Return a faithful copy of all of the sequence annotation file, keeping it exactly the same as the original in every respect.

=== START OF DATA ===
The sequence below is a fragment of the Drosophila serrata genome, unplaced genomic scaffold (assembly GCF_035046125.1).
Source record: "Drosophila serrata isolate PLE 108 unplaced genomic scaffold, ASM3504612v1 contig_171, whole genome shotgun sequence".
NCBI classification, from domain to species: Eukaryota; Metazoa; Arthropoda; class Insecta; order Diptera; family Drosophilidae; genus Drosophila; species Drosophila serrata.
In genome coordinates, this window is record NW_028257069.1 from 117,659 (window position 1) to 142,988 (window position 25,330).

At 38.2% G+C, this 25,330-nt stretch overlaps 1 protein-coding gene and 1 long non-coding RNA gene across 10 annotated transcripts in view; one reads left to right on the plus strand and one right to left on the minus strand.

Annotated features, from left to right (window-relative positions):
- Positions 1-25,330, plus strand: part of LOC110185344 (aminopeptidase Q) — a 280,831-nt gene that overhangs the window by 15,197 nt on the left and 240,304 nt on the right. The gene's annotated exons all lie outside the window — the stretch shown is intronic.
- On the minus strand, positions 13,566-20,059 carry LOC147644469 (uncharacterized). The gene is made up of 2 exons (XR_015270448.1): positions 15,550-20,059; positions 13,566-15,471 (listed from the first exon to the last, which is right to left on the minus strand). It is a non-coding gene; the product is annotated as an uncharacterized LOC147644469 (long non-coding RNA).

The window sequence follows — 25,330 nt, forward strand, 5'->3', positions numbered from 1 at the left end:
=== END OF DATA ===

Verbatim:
The sequence below is a fragment of the Drosophila serrata genome, unplaced genomic scaffold (assembly GCF_035046125.1).
Source record: "Drosophila serrata isolate PLE 108 unplaced genomic scaffold, ASM3504612v1 contig_171, whole genome shotgun sequence".
NCBI classification, from domain to species: Eukaryota; Metazoa; Arthropoda; class Insecta; order Diptera; family Drosophilidae; genus Drosophila; species Drosophila serrata.
In genome coordinates, this window is record NW_028257069.1 from 117,659 (window position 1) to 142,988 (window position 25,330).

At 38.2% G+C, this 25,330-nt stretch overlaps 1 protein-coding gene and 1 long non-coding RNA gene across 10 annotated transcripts in view; one reads left to right on the plus strand and one right to left on the minus strand.

Annotated features, from left to right (window-relative positions):
- Positions 1-25,330, plus strand: part of LOC110185344 (aminopeptidase Q) — a 280,831-nt gene that overhangs the window by 15,197 nt on the left and 240,304 nt on the right. The gene's annotated exons all lie outside the window — the stretch shown is intronic.
- On the minus strand, positions 13,566-20,059 carry LOC147644469 (uncharacterized). The gene is made up of 2 exons (XR_015270448.1): positions 15,550-20,059; positions 13,566-15,471 (listed from the first exon to the last, which is right to left on the minus strand). It is a non-coding gene; the product is annotated as an uncharacterized LOC147644469 (long non-coding RNA).

The window sequence follows — 25,330 nt, forward strand, 5'->3', positions numbered from 1 at the left end: